“We believe that paternity leave is increasingly being viewed as an impactful policy both for working parents and businesses’ bottom line.… We have seen a year-over-year uptick in parental leave, including paternity leave, across our network of companies given the tangible ROI companies experience in offering this benefit,” says Sadie Funk, national director of The Best Place for Working Parents, a community of business owners working to prove that “family-friendly also means business-friendly.” “From 2022 to 2023 alone, paternity leave among the Best Place for Working Parents network increased by 2% as more companies adopt this family-friendly policy that has been shown to drive business growth.

Challenging outdated stigmas around paternity leave

A 2020 survey out of the UK found that 73% of men surveyed felt there was a stigma associated with taking paternity leave. Another 2020 study found that men fear that promotions will be given to those who are in the office most frequently.

“A few years before I had my first kid, I discovered some research about the many benefits of paternity leave for dads, moms, kids, families, women and society. I then realized that, since many companies like Google offered paid paternity leave and had culture/values supporting it, but their utilization was low, the main obstacle to realizing those benefits was simply to create awareness of them and make paternity leave a norm so as to remove the stigma,” Levin says.

“Paternity leave is absolutely getting more normalized in certain pockets (e.g. tech), but we still have a ways to go. Many new dads will hesitate to take their full leave if they have not seen somebody in their broader work group take it or if their manager/leadership team are not effusively encouraging them to do so,” Levin says. “That’s why we need more leaders to be vocal in supporting dads to take their leave and celebrating dads who have.”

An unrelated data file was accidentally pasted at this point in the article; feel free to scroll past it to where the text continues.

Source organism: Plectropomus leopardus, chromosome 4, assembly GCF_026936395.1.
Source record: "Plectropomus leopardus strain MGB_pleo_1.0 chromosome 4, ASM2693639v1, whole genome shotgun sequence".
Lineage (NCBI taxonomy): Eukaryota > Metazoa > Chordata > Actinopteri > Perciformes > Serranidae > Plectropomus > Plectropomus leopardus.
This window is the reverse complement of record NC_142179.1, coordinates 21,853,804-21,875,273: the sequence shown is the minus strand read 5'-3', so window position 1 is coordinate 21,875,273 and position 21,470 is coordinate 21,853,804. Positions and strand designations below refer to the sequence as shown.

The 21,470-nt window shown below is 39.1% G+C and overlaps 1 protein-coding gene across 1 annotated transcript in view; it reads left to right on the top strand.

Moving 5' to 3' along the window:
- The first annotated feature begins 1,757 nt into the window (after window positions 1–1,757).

Paternity leave is also important for foster or adoptive parents

Some families in the foster care or adoption process might struggle with additional stigma or barriers to family leave.

“In foster care placements, the first couple days alone are a blur of setting up a new child in your life, and it is helpful to have a large window to not only set up necessities but also to start the bonding and welcoming of this new child,” Pimental says. “I felt odd at first taking even those couple of days because Brooke wasn’t healing and this child was not a baby, so I was sleeping fine, but I learned that it had nothing to do with either of those (while they are necessary). The bonding and welcoming of a new child alone was worth the missed work.”In the end, some dads have found out the hard way that they are replaceable at any job, but irreplaceable at home—including CEOs like this one who wished he had utilized his full paternity leave.

Photo by Prostock-studio/Shutterstock.